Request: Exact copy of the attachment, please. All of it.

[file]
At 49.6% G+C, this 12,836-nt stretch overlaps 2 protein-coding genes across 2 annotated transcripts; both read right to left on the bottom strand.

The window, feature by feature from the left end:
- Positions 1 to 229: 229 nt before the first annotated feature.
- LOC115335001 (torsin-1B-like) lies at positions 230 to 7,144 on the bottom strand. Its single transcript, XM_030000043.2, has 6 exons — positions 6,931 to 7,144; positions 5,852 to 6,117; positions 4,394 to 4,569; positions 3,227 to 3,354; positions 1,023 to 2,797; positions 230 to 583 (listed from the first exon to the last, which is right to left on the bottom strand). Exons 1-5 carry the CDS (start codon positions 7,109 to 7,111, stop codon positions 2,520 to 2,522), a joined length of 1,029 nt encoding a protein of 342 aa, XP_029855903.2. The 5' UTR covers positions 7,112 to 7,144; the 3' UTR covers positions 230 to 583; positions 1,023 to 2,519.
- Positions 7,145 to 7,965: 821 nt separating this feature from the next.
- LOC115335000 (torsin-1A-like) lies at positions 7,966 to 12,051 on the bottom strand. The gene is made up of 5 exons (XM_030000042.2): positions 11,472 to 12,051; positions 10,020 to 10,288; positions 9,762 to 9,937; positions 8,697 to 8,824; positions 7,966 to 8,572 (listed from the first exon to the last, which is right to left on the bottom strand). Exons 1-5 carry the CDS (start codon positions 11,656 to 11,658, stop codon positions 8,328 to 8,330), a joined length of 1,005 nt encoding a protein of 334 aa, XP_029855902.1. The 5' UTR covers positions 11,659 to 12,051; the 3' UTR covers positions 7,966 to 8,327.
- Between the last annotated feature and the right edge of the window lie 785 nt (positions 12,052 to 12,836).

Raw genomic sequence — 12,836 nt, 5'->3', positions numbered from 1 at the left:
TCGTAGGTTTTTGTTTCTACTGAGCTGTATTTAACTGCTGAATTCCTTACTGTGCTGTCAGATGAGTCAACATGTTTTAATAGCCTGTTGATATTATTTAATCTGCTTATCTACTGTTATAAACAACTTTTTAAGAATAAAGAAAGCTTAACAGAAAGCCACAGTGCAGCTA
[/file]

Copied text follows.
At 49.6% G+C, this 12,836-nt stretch overlaps 2 protein-coding genes across 2 annotated transcripts; both read right to left on the bottom strand.

The window, feature by feature from the left end:
- Positions 1 to 229: 229 nt before the first annotated feature.
- LOC115335001 (torsin-1B-like) lies at positions 230 to 7,144 on the bottom strand. Its single transcript, XM_030000043.2, has 6 exons — positions 6,931 to 7,144; positions 5,852 to 6,117; positions 4,394 to 4,569; positions 3,227 to 3,354; positions 1,023 to 2,797; positions 230 to 583 (listed from the first exon to the last, which is right to left on the bottom strand). Exons 1-5 carry the CDS (start codon positions 7,109 to 7,111, stop codon positions 2,520 to 2,522), a joined length of 1,029 nt encoding a protein of 342 aa, XP_029855903.2. The 5' UTR covers positions 7,112 to 7,144; the 3' UTR covers positions 230 to 583; positions 1,023 to 2,519.
- Positions 7,145 to 7,965: 821 nt separating this feature from the next.
- LOC115335000 (torsin-1A-like) lies at positions 7,966 to 12,051 on the bottom strand. The gene is made up of 5 exons (XM_030000042.2): positions 11,472 to 12,051; positions 10,020 to 10,288; positions 9,762 to 9,937; positions 8,697 to 8,824; positions 7,966 to 8,572 (listed from the first exon to the last, which is right to left on the bottom strand). Exons 1-5 carry the CDS (start codon positions 11,656 to 11,658, stop codon positions 8,328 to 8,330), a joined length of 1,005 nt encoding a protein of 334 aa, XP_029855902.1. The 5' UTR covers positions 11,659 to 12,051; the 3' UTR covers positions 7,966 to 8,327.
- Between the last annotated feature and the right edge of the window lie 785 nt (positions 12,052 to 12,836).

Raw genomic sequence — 12,836 nt, 5'->3', positions numbered from 1 at the left:
TCGTAGGTTTTTGTTTCTACTGAGCTGTATTTAACTGCTGAATTCCTTACTGTGCTGTCAGATGAGTCAACATGTTTTAATAGCCTGTTGATATTATTTAATCTGCTTATCTACTGTTATAAACAACTTTTTAAGAATAAAGAAAGCTTAACAGAAAGCCACAGTGCAGCTA